Red-naped Sapsuckers Feeding Chicks at a Nesting Cavity in the Uintas

/, Red-naped Sapsuckers, Summit County, Uinta Wasatch Cache National Forest, Utah/Red-naped Sapsuckers Feeding Chicks at a Nesting Cavity in the Uintas

Female Red-naped Sapsucker with foodFemale Red-naped Sapsucker with food – Nikon D810, f7.1, 1/1600, ISO 400, -0.7 EV, Nikkor 500mm VR, natural light

Yesterday was predicted to be a scorcher in the Salt Lake Valley so a trip up to the mountains sounded refreshing and cooler. Much cooler than the 103°F it reached later in the day any way! It is so beautiful in the high country this time of the year with some snow left on the highest peaks, the wildflowers in bloom and everything seems so green and lush that even if I don’t find birds to photograph I am happy to explore.

Finding Red-naped Sapsuckers feeding chicks at a nesting cavity in the Uintas made my day! Both the female and male were busy bringing food to the chicks and they brought it quite often.

Female Red-naped Sapsucker about to feed chicksFemale Red-naped Sapsucker about to feed chicks – Nikon D810, f7.1, 1/320, ISO 500, Nikkor 500mm VR, natural light

Unlike Williamson’s Sapsuckers who in my experiences call right before they fly to the nesting cavity these Red-naped Sapsuckers did not call right before they get to the nest which made it a bit harder to anticipate their arrival so yesterday I kept my eyes open for their arrival at the nest. I could see that the adults were bringing ants and other insects in their beaks to feed their very noisy young. Unfortunately the chicks did not stick their heads out of the nesting cavity when the adults came in.

Male Red-naped Sapsucker with a beak full of preyMale Red-naped Sapsucker with a beak full of prey – Nikon D810, f7.1, 1/320, ISO 500, Nikkor 500mm VR, natural light

Some times the adults would fly directly to the nesting cavity and other times they would fly to a nearby tree before they would fly to the nest. I struggled a bit with the exposure because of shadows, clouds and sun plus the high contrast of the black, red and white sapsuckers against the white bark of the aspens but overall I was pleased with my images.

Male Red-naped Sapsucker with prey for chicksMale Red-naped Sapsucker with prey for chicks – Nikon D810, f7.1, 1/2500, ISO 400, -0.7 EV, Nikkor 500mm VR, natural light

There were times when both adults were at the nesting tree at the same time, in the image above the male was just above the nesting cavity with a beak full of ants waiting for the female to leave before he dropped down to the opening and fed the chicks.

Both adults look very similar but the feature I use to determine the sex of them adults most often is that the females have a little bit of white feathers directly under their bills and the males do not. There are individual females that don’t display the white plumage under the bill. Males usually have redder napes plus a red cheek patch, this male showed very little red in its cheeks.

In the field I tried to determine sex then quickly gave up because the sapsuckers flew in and out so fast that I needed to concentrate on getting the images and I knew I could sex them later at home when I viewed the photographs I took.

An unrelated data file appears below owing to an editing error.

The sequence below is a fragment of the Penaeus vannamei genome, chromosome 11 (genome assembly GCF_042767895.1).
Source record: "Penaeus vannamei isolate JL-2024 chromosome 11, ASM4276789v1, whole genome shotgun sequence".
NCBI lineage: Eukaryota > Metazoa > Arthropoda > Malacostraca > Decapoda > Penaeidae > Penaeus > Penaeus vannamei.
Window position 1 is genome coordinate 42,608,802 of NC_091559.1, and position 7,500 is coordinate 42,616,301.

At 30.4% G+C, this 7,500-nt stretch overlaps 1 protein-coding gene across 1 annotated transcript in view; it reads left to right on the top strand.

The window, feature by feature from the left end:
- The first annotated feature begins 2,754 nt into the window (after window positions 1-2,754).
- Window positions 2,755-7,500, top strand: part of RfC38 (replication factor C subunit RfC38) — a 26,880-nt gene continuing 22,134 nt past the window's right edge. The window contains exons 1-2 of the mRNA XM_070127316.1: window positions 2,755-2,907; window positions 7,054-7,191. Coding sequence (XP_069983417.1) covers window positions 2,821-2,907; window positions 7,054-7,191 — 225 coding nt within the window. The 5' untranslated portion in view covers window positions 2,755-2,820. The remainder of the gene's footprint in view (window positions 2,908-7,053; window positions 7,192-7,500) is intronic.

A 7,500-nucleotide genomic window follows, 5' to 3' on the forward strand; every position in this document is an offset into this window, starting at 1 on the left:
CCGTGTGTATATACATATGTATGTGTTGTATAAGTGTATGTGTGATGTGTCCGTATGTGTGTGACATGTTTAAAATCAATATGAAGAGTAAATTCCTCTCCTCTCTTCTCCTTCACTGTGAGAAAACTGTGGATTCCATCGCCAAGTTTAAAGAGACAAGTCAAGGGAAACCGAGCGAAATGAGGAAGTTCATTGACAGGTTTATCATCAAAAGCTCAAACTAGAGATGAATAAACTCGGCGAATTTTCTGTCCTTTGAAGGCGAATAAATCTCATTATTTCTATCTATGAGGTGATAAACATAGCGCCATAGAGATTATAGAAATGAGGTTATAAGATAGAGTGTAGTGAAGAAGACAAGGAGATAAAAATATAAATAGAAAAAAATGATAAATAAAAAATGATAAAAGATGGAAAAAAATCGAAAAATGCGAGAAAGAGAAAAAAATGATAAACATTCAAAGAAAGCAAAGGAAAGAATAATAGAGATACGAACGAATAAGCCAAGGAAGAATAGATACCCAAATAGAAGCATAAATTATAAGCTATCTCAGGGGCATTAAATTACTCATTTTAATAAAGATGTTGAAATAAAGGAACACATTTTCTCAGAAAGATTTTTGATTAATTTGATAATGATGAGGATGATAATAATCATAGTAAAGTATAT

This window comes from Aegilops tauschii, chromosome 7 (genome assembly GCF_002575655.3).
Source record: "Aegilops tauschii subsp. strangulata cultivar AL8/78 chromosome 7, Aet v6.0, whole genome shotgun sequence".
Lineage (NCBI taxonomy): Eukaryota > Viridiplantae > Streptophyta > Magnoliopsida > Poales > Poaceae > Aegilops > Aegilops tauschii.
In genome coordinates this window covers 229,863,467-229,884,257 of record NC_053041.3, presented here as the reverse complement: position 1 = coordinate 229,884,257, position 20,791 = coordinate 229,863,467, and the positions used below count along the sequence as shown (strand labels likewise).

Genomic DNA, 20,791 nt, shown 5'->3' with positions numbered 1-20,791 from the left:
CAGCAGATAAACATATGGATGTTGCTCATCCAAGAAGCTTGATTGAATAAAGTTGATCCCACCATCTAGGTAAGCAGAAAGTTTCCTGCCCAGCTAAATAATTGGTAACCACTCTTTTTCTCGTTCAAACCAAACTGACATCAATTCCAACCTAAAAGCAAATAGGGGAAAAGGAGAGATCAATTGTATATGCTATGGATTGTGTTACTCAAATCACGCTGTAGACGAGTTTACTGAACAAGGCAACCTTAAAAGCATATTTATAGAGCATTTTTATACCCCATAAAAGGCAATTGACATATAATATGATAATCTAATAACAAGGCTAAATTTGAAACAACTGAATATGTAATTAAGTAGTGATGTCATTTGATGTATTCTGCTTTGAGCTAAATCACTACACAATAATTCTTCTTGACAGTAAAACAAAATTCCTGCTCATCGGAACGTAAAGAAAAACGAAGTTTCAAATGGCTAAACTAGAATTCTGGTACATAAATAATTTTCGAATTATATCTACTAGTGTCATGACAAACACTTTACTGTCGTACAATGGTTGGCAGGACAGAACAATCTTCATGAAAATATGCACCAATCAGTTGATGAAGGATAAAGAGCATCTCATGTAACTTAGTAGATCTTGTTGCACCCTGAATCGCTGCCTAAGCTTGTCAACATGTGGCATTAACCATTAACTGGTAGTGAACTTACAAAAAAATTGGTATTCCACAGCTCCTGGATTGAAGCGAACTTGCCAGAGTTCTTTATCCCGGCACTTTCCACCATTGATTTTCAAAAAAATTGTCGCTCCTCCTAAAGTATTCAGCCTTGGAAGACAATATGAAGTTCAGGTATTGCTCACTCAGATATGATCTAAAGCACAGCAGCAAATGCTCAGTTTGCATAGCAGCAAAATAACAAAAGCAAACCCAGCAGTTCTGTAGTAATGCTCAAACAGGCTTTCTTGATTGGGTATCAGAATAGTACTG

Female and male Red-naped Sapsucker at nestFemale and male Red-naped Sapsucker at nest – Nikon D810, f7.1, 1/1250, ISO 400, -0.7 EV, Nikkor 500mm VR, natural light

I did get a few images with both the female and the male in the frame, in this one the female is at the front with a bill filled with prey and the male is exiting the opening to the nesting cavity. The adults were very busy feeding their young!  They have three to seven young and that is a lot of mouths to feed.

All in all it was a wonderful morning in the Uintas and I savored the cooler temps and enjoyed all the birds I saw.

Life is good.



  1. Molly Iris June 29, 2016 at 4:52 pm

    Whoa, love these!!!

  2. Elephant's Child June 29, 2016 at 3:16 pm

    Just glorious.
    Is that a silver birch they are nesting in?

  3. Jane Chesebrough June 29, 2016 at 11:20 am

    They are great shots, never seen a red-naped sapsucker and like how their relay keeps the food coming and the nest protected.

  4. Kathryn Duchene June 29, 2016 at 10:25 am

    What wonderful photos – and what a privilege to see these birds in such exquisite detail at their nest. Thank you!

  5. John Sherrill June 29, 2016 at 9:10 am

    Great series! Balancing the exposure to keep both the white of the tree and the black of the bird happy must have been a challange. Thanks, John

  6. Patty Chadwick June 29, 2016 at 8:17 am

    These are great images! It always amazes me how many fish a Puffin can hold or ants a Sapsucker can hold without dropping the first one or two. I’d think that they’d drop the first one trying to pick up the second, etc.

  7. Bob mcpherson June 29, 2016 at 8:16 am

    Gorgeous shots, Mia.

  8. Ricardo Bitran June 29, 2016 at 7:55 am

    Hi Mia. Wonderful shots. How do you tell adult male from female?

  9. Carol June 29, 2016 at 7:42 am

    Beautiful pictures of beautiful birds!

  10. Roger Burnard June 29, 2016 at 6:18 am

    I figure it will take a while for you to wipe that smile off your face. Like Ron, you too
    nailed the male leaving the nest cavity. Great series Mia, and getting the “exit shot”
    of the male leaving, and I know they do that fast, just “adds icing to your cake.”
    Well done Mia, very well done. ;-)))

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